However, making a few baskets was a really interesting experience. My mother and I both bought a lot of baskets over the years, not expensive ones, but just interesting shapes and sizes. I’ve used them for craft table displays quite often. Now I have some special quilt patterns in one of my bigger ones, and this week I filled one with 2800 watercolor quilt squares!
Does anyone remember the beautiful piano watercolor quilt on the front of a book from about 25 yrs ago? I’ve wanted to make it for decades–literally! I’ve been collecting florals and plan to start soon. Remember watercolor quilting? You use florals cut willy-nilly and then piece them by gradations of shade. Coming up for the website, I have an idea developing for a watercolor background with a white cross for Easter. Stay tuned. It should be available soon. Start collecting your spring florals! Spring is close!
one lone “Snowflake”! Supposedly, there were a few snow flurries in Alabama this month, but frankly, this was the ONLY one I could find this week. Gray, rainy, yes–snow, no! But after making the “Snowfall” wall hanging recently, it occurred to me that it’d make a super platter pad as well. It’s actually a different design than the several flakes on the wall hanging, but again made so simply, using white bias tape.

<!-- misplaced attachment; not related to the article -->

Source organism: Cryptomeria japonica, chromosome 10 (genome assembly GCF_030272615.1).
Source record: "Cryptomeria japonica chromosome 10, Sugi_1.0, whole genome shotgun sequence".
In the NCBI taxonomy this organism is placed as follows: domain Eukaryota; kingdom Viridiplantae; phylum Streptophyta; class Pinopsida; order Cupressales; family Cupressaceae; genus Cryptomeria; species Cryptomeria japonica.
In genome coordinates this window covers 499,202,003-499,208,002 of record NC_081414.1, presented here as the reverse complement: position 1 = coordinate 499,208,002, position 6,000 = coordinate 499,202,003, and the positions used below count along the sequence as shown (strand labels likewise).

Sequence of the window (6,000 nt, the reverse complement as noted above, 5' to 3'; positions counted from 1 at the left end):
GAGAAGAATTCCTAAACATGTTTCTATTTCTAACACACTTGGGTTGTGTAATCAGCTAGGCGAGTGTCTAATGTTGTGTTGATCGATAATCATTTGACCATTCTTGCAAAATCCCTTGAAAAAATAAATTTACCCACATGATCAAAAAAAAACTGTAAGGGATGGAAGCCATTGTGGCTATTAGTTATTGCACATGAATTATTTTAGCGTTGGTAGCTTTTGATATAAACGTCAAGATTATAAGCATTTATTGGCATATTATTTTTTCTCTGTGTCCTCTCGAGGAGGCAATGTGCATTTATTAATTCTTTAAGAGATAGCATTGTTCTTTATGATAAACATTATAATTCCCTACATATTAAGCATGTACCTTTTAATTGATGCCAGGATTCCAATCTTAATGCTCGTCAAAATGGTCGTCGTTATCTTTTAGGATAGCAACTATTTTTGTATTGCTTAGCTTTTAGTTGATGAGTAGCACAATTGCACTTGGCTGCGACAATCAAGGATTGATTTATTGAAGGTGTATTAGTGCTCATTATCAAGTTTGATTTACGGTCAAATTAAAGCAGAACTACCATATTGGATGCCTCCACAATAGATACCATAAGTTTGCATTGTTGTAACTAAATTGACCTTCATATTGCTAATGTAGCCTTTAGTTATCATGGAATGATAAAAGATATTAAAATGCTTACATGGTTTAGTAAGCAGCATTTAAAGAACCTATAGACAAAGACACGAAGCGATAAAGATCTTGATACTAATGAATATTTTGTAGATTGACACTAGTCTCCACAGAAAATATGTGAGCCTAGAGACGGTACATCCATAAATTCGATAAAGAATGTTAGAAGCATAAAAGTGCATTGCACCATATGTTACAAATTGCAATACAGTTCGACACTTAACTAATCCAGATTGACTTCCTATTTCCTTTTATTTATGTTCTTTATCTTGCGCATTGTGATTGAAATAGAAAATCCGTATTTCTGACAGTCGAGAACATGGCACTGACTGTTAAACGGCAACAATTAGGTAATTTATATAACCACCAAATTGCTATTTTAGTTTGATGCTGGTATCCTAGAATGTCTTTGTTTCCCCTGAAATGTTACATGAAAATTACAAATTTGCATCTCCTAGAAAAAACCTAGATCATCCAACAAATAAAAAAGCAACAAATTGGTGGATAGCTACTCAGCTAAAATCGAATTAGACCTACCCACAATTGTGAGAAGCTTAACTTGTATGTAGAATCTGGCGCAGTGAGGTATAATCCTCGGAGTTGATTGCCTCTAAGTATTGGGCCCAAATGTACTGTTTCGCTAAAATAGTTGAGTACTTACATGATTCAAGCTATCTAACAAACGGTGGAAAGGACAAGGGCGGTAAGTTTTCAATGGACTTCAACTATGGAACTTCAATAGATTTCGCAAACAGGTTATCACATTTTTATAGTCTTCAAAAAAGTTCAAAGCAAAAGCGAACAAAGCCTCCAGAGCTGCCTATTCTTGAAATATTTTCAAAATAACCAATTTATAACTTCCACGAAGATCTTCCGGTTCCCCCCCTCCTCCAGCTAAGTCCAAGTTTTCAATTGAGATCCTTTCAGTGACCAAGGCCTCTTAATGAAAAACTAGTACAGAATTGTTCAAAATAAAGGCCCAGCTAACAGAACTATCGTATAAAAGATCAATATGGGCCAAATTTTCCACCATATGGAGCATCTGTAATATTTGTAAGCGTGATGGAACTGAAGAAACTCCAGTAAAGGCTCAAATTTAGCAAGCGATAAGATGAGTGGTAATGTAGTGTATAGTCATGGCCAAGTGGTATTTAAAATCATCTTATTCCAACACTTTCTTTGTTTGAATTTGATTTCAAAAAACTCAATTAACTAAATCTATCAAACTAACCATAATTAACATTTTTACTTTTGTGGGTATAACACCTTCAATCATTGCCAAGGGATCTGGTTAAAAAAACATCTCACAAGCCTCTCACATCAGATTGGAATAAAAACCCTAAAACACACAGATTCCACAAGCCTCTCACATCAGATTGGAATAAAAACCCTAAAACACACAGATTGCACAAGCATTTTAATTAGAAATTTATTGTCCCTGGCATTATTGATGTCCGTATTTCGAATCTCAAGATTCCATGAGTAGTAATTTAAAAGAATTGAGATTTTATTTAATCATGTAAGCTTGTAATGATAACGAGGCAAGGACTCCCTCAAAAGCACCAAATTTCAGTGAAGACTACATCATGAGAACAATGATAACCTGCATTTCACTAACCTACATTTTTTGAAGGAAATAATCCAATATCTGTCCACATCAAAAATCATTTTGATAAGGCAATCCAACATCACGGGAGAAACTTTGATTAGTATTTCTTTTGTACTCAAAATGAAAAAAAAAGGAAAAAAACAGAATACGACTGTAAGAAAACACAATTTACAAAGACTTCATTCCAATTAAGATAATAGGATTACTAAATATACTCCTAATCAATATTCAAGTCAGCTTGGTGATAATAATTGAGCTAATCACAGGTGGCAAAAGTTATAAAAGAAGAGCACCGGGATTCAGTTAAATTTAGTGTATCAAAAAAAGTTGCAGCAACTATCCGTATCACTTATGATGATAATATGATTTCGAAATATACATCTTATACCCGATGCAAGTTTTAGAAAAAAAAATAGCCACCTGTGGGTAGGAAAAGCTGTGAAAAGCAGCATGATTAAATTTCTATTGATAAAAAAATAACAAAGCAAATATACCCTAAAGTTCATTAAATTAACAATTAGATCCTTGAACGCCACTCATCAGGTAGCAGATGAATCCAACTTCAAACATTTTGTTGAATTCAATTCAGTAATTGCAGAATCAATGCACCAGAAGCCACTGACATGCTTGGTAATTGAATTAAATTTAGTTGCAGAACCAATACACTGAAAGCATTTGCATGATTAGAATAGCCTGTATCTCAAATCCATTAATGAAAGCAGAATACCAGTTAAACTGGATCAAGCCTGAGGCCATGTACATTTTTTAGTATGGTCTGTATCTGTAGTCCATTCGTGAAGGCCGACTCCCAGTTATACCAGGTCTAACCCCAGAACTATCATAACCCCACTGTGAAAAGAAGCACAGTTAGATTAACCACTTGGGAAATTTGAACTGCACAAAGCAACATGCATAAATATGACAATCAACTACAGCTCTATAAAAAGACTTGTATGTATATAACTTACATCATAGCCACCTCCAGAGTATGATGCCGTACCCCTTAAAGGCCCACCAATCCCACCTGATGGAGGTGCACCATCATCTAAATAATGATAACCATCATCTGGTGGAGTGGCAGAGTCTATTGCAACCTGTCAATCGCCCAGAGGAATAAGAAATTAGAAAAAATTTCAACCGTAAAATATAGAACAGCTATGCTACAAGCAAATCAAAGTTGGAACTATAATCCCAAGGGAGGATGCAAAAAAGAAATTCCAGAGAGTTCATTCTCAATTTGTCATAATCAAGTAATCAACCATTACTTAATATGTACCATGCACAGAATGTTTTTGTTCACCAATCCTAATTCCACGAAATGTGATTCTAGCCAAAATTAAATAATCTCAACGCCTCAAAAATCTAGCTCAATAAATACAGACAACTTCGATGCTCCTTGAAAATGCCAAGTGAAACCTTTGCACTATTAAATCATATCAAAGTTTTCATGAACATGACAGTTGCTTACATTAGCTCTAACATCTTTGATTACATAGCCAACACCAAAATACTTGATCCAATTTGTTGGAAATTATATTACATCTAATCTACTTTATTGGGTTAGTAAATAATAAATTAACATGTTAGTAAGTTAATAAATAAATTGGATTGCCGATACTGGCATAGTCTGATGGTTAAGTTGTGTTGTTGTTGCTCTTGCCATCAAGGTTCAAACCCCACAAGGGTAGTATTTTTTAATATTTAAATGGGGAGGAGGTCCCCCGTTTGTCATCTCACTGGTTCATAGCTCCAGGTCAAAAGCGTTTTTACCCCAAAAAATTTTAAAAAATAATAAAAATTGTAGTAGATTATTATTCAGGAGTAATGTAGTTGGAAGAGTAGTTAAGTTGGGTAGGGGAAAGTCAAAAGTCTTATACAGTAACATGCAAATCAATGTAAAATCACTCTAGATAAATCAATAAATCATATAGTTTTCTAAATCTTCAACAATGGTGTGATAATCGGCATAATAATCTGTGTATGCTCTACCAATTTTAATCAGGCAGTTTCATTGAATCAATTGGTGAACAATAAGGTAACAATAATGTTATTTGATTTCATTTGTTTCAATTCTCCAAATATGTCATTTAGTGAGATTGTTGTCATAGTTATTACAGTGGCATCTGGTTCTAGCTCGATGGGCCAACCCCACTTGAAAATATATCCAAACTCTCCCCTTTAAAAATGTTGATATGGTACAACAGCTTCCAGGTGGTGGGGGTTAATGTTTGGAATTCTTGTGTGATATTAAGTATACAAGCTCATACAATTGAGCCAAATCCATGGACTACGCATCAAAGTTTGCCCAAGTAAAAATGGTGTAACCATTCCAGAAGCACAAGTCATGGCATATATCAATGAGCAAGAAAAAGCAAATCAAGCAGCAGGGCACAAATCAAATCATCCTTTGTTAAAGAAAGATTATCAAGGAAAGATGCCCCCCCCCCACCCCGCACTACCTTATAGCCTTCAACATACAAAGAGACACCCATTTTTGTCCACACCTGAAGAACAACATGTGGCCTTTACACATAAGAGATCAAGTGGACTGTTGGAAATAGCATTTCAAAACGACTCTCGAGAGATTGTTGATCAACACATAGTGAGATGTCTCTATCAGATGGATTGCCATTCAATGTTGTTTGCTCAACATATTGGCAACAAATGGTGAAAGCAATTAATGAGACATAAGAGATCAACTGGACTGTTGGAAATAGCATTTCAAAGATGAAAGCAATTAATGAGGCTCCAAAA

If you’re interested, it’s just on sale through February for $1.50 because by March, we’ll be concentrating on Easter and flowers and other “spring things.” Click here for more information or to buy. All you do is pay through Paypal (you can use a credit card), and the pattern is sent to your computer when the payment clears.
Put this in the back of your mind for a great Christmas gift, too–wonderful for a teacher gift! If you’re really ahead of the curve, you could make them now and have a nice pile for friends and relatives in December. That would be great, wouldn’t it?
Truly, it would be a good idea to make our gifts early. I have several ideas on the website that would work well. Here’s another great sort of generic gift. Click for info.
Though not everybody would use an “iComforter,” it is a cute stocking stuffer made of scraps. Click for info.
Because this is more time-consuming, make this one for a special lady in her own special colors or designs, very customized. Click here.
Children can be special, too, so make them their own bags. Click here.
For the football enthusiast in your life, how about a great lap quilt? Click here.
Obviously, you COULD make any number of quilts for people. To do that, you probably do indeed need to start now.
Here’s another fairly quick design, though, that’s especially nice for a quilting/sewing friend or family member, though I have to say I have a few (emphasize—FEW) friends who claim they enjoy ironing, so it could be good for them as well. Click here.
While you may or may not have a lull this time of year and time to get ahead, you can at least think about it and make some plans. You can get the pattern, fabric, notions all together and put them in a bag or bin so that you’re set when you DO have time…if you EVER have time, that is! I had mine in various bags, but switched to clear plastic bins in all sizes (from Walmart). I love it! I’ve actually taped paper labels on them and found it a wonderful way to get organized. They even stack!
Happy planning and have a “Merry little Christmas now.”